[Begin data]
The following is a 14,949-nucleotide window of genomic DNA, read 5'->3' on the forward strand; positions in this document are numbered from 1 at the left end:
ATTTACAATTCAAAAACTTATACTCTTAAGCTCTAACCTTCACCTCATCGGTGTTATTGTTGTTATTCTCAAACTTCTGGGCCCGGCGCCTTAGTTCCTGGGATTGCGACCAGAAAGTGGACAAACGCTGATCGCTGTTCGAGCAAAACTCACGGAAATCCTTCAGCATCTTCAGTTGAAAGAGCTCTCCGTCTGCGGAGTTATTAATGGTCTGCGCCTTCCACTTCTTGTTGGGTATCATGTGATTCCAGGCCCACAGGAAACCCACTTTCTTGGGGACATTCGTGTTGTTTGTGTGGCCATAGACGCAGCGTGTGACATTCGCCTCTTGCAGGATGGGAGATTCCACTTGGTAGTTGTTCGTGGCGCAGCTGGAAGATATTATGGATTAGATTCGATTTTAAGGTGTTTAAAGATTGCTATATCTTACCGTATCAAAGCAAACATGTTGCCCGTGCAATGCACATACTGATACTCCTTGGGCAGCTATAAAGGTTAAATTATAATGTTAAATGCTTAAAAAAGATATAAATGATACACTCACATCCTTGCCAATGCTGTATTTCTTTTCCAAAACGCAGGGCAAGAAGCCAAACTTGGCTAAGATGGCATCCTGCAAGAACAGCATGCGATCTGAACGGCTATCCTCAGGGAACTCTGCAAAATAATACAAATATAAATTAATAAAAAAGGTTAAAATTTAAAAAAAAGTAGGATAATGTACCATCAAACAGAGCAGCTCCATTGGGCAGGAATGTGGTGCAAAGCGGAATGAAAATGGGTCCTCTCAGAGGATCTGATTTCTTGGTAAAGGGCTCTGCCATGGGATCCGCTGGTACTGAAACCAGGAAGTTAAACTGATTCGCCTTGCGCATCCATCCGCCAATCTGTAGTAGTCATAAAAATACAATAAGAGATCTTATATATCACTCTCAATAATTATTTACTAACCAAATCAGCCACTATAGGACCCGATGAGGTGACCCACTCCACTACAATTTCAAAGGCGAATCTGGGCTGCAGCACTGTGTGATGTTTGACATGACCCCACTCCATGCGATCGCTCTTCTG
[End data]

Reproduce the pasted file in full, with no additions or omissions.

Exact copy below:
The following is a 14,949-nucleotide window of genomic DNA, read 5'->3' on the forward strand; positions in this document are numbered from 1 at the left end:
ATTTACAATTCAAAAACTTATACTCTTAAGCTCTAACCTTCACCTCATCGGTGTTATTGTTGTTATTCTCAAACTTCTGGGCCCGGCGCCTTAGTTCCTGGGATTGCGACCAGAAAGTGGACAAACGCTGATCGCTGTTCGAGCAAAACTCACGGAAATCCTTCAGCATCTTCAGTTGAAAGAGCTCTCCGTCTGCGGAGTTATTAATGGTCTGCGCCTTCCACTTCTTGTTGGGTATCATGTGATTCCAGGCCCACAGGAAACCCACTTTCTTGGGGACATTCGTGTTGTTTGTGTGGCCATAGACGCAGCGTGTGACATTCGCCTCTTGCAGGATGGGAGATTCCACTTGGTAGTTGTTCGTGGCGCAGCTGGAAGATATTATGGATTAGATTCGATTTTAAGGTGTTTAAAGATTGCTATATCTTACCGTATCAAAGCAAACATGTTGCCCGTGCAATGCACATACTGATACTCCTTGGGCAGCTATAAAGGTTAAATTATAATGTTAAATGCTTAAAAAAGATATAAATGATACACTCACATCCTTGCCAATGCTGTATTTCTTTTCCAAAACGCAGGGCAAGAAGCCAAACTTGGCTAAGATGGCATCCTGCAAGAACAGCATGCGATCTGAACGGCTATCCTCAGGGAACTCTGCAAAATAATACAAATATAAATTAATAAAAAAGGTTAAAATTTAAAAAAAAGTAGGATAATGTACCATCAAACAGAGCAGCTCCATTGGGCAGGAATGTGGTGCAAAGCGGAATGAAAATGGGTCCTCTCAGAGGATCTGATTTCTTGGTAAAGGGCTCTGCCATGGGATCCGCTGGTACTGAAACCAGGAAGTTAAACTGATTCGCCTTGCGCATCCATCCGCCAATCTGTAGTAGTCATAAAAATACAATAAGAGATCTTATATATCACTCTCAATAATTATTTACTAACCAAATCAGCCACTATAGGACCCGATGAGGTGACCCACTCCACTACAATTTCAAAGGCGAATCTGGGCTGCAGCACTGTGTGATGTTTGACATGACCCCACTCCATGCGATCGCTCTTCTG